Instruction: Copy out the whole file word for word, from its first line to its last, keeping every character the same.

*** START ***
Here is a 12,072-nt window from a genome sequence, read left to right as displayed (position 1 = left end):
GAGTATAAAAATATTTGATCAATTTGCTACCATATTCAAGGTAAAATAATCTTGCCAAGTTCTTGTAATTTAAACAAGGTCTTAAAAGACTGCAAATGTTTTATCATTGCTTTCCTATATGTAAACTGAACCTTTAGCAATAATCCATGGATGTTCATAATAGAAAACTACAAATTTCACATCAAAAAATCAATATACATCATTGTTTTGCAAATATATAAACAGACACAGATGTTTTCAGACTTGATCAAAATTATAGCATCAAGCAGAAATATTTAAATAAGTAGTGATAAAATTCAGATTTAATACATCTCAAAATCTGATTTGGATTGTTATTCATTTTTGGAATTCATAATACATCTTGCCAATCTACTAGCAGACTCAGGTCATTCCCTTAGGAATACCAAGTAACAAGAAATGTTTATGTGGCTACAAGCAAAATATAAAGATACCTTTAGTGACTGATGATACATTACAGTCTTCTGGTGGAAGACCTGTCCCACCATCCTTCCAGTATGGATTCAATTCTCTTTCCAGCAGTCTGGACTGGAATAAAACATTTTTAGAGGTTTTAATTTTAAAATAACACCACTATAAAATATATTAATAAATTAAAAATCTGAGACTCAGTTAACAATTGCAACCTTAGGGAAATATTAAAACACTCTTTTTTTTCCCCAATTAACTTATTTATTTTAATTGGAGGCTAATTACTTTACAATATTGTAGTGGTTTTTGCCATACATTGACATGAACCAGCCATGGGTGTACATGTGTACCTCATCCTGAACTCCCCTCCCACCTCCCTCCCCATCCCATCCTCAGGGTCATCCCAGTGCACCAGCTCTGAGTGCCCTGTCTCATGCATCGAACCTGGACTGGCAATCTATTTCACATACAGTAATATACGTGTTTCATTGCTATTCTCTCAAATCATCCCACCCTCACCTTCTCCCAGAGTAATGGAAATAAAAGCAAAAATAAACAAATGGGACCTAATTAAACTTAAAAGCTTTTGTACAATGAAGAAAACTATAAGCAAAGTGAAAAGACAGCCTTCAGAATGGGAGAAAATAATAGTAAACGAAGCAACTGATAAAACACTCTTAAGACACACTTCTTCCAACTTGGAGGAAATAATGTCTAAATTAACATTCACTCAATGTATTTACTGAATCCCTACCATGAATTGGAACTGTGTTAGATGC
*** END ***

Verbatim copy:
Here is a 12,072-nt window from a genome sequence, read left to right as displayed (position 1 = left end):
GAGTATAAAAATATTTGATCAATTTGCTACCATATTCAAGGTAAAATAATCTTGCCAAGTTCTTGTAATTTAAACAAGGTCTTAAAAGACTGCAAATGTTTTATCATTGCTTTCCTATATGTAAACTGAACCTTTAGCAATAATCCATGGATGTTCATAATAGAAAACTACAAATTTCACATCAAAAAATCAATATACATCATTGTTTTGCAAATATATAAACAGACACAGATGTTTTCAGACTTGATCAAAATTATAGCATCAAGCAGAAATATTTAAATAAGTAGTGATAAAATTCAGATTTAATACATCTCAAAATCTGATTTGGATTGTTATTCATTTTTGGAATTCATAATACATCTTGCCAATCTACTAGCAGACTCAGGTCATTCCCTTAGGAATACCAAGTAACAAGAAATGTTTATGTGGCTACAAGCAAAATATAAAGATACCTTTAGTGACTGATGATACATTACAGTCTTCTGGTGGAAGACCTGTCCCACCATCCTTCCAGTATGGATTCAATTCTCTTTCCAGCAGTCTGGACTGGAATAAAACATTTTTAGAGGTTTTAATTTTAAAATAACACCACTATAAAATATATTAATAAATTAAAAATCTGAGACTCAGTTAACAATTGCAACCTTAGGGAAATATTAAAACACTCTTTTTTTTCCCCAATTAACTTATTTATTTTAATTGGAGGCTAATTACTTTACAATATTGTAGTGGTTTTTGCCATACATTGACATGAACCAGCCATGGGTGTACATGTGTACCTCATCCTGAACTCCCCTCCCACCTCCCTCCCCATCCCATCCTCAGGGTCATCCCAGTGCACCAGCTCTGAGTGCCCTGTCTCATGCATCGAACCTGGACTGGCAATCTATTTCACATACAGTAATATACGTGTTTCATTGCTATTCTCTCAAATCATCCCACCCTCACCTTCTCCCAGAGTAATGGAAATAAAAGCAAAAATAAACAAATGGGACCTAATTAAACTTAAAAGCTTTTGTACAATGAAGAAAACTATAAGCAAAGTGAAAAGACAGCCTTCAGAATGGGAGAAAATAATAGTAAACGAAGCAACTGATAAAACACTCTTAAGACACACTTCTTCCAACTTGGAGGAAATAATGTCTAAATTAACATTCACTCAATGTATTTACTGAATCCCTACCATGAATTGGAACTGTGTTAGATGC